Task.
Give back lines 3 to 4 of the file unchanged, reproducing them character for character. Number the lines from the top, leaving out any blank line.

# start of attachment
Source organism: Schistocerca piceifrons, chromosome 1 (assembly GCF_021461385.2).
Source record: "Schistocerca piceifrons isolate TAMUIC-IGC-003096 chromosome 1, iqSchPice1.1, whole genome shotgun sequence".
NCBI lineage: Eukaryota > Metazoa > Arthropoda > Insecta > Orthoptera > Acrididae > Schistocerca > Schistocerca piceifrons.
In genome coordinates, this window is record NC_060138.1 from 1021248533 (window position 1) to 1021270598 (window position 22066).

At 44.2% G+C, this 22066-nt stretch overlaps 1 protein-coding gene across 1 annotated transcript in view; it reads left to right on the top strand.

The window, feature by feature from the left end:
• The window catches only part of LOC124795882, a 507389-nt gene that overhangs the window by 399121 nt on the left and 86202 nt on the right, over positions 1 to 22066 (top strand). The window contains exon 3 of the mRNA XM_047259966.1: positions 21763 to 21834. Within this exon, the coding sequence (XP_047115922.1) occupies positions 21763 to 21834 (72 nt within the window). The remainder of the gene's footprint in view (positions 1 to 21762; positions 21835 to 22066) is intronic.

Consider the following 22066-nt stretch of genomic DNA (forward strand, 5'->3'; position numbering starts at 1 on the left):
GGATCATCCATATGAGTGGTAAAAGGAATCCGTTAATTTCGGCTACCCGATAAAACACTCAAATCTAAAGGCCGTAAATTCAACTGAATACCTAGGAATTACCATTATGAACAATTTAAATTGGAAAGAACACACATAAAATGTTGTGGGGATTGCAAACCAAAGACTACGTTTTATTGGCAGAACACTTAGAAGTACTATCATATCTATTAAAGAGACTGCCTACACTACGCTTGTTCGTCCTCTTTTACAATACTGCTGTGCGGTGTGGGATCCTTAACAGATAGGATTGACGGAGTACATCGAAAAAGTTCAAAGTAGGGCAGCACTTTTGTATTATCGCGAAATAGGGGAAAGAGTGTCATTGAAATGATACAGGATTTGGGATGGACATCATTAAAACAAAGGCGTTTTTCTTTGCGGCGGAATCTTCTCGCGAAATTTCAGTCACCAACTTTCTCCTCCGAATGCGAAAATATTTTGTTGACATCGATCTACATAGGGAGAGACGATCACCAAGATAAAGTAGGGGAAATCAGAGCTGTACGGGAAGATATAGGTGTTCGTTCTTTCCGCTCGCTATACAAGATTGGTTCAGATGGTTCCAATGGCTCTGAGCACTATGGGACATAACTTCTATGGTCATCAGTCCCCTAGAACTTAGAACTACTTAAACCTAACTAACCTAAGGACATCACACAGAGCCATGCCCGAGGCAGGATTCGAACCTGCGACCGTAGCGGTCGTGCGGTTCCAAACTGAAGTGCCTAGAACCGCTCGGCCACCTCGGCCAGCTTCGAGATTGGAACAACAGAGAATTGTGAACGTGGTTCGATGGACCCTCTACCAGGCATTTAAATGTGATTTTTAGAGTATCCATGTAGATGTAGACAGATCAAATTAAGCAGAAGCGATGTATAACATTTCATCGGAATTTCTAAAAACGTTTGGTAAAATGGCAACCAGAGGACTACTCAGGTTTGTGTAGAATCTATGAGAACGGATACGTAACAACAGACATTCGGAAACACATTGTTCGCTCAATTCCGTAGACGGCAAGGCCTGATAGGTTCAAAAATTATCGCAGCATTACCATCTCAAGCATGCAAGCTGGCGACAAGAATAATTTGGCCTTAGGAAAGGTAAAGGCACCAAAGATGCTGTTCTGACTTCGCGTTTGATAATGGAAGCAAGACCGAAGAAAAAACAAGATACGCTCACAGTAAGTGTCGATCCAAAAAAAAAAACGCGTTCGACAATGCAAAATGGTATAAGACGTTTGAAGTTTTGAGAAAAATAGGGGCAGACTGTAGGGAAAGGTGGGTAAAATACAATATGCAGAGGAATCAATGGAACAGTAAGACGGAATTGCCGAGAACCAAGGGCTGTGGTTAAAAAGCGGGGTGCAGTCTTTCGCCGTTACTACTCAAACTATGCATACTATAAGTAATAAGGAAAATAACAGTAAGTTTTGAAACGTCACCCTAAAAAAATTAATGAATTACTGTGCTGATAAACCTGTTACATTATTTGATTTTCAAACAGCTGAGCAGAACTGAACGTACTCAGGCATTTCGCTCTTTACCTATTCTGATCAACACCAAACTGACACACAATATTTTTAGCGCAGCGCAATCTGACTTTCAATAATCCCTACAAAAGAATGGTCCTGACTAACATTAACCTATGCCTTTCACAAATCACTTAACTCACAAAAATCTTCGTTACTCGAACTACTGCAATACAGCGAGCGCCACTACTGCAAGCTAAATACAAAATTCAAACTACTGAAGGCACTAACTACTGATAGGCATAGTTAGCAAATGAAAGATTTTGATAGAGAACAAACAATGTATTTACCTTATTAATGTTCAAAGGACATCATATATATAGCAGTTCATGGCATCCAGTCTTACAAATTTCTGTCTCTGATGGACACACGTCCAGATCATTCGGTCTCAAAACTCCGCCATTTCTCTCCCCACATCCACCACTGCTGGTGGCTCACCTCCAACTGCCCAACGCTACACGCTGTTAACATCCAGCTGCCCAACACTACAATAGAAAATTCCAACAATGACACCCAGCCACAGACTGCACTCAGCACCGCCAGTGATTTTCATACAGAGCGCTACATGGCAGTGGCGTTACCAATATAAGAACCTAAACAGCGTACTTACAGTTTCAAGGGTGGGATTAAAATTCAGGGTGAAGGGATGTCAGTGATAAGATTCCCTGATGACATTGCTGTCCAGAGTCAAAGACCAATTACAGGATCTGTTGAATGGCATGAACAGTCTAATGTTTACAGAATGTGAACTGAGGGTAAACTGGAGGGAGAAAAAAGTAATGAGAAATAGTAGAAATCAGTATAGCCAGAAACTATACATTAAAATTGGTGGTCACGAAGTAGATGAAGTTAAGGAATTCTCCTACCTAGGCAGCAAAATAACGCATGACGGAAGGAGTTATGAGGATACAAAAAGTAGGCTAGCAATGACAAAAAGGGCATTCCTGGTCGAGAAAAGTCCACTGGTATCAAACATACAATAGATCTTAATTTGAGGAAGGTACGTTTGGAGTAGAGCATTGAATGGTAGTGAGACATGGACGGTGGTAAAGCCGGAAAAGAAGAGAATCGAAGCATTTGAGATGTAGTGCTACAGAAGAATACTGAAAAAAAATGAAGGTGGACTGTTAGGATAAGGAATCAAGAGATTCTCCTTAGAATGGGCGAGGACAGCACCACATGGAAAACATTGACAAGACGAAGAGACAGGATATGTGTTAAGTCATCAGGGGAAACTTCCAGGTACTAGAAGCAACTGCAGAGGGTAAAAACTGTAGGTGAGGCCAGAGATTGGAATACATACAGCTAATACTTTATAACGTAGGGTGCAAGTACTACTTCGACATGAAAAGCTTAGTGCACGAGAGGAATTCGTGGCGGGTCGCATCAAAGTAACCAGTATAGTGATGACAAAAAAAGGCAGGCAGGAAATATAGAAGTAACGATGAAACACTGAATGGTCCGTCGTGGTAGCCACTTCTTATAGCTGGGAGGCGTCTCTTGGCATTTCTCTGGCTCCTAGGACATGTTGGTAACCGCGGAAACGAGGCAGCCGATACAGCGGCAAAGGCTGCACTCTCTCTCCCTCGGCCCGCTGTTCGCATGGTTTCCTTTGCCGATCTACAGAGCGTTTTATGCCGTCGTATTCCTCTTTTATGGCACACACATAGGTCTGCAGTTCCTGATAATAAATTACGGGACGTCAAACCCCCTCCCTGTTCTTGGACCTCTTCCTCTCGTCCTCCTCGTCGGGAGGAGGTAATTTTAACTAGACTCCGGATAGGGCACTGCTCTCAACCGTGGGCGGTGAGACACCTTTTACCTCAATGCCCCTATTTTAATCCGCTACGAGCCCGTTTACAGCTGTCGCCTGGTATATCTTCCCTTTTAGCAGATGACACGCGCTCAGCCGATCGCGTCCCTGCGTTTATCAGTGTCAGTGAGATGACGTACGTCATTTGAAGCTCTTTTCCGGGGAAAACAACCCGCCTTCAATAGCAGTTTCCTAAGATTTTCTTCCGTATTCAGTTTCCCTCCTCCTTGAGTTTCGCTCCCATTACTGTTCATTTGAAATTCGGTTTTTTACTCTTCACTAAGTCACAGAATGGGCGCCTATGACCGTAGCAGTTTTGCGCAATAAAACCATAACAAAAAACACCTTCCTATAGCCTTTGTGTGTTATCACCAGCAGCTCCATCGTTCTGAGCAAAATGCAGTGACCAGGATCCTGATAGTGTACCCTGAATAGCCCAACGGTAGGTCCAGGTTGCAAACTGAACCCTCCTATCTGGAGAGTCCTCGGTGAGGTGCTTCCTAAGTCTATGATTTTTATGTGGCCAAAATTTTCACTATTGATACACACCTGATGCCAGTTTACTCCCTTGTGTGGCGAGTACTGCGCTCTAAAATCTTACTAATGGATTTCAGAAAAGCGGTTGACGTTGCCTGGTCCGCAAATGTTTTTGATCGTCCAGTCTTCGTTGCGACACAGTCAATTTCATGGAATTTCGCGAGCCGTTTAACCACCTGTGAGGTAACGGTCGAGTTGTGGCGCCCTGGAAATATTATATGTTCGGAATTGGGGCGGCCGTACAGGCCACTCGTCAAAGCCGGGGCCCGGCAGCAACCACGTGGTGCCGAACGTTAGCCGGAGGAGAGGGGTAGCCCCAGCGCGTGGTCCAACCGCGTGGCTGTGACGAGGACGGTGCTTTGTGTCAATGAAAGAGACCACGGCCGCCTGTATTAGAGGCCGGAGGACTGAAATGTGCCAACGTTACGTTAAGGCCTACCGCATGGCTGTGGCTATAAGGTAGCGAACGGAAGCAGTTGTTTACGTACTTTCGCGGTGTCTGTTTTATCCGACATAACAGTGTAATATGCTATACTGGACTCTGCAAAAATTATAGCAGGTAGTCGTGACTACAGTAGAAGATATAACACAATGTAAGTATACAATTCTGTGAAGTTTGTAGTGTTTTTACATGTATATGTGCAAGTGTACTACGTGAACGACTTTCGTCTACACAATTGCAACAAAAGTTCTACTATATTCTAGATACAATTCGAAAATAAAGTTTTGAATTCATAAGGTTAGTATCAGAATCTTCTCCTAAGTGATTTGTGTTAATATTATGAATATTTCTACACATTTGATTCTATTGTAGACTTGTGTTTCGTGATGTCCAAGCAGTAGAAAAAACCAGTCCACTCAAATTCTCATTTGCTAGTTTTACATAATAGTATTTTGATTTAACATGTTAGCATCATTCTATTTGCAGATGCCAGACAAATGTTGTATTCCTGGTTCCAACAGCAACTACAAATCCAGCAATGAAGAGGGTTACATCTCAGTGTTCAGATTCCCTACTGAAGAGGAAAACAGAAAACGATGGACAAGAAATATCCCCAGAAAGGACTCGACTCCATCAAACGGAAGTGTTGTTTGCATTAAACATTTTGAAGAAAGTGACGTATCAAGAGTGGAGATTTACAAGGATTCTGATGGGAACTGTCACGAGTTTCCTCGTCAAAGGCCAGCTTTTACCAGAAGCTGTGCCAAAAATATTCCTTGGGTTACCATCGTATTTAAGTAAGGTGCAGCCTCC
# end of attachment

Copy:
NCBI lineage: Eukaryota > Metazoa > Arthropoda > Insecta > Orthoptera > Acrididae > Schistocerca > Schistocerca piceifrons.
In genome coordinates, this window is record NC_060138.1 from 1021248533 (window position 1) to 1021270598 (window position 22066).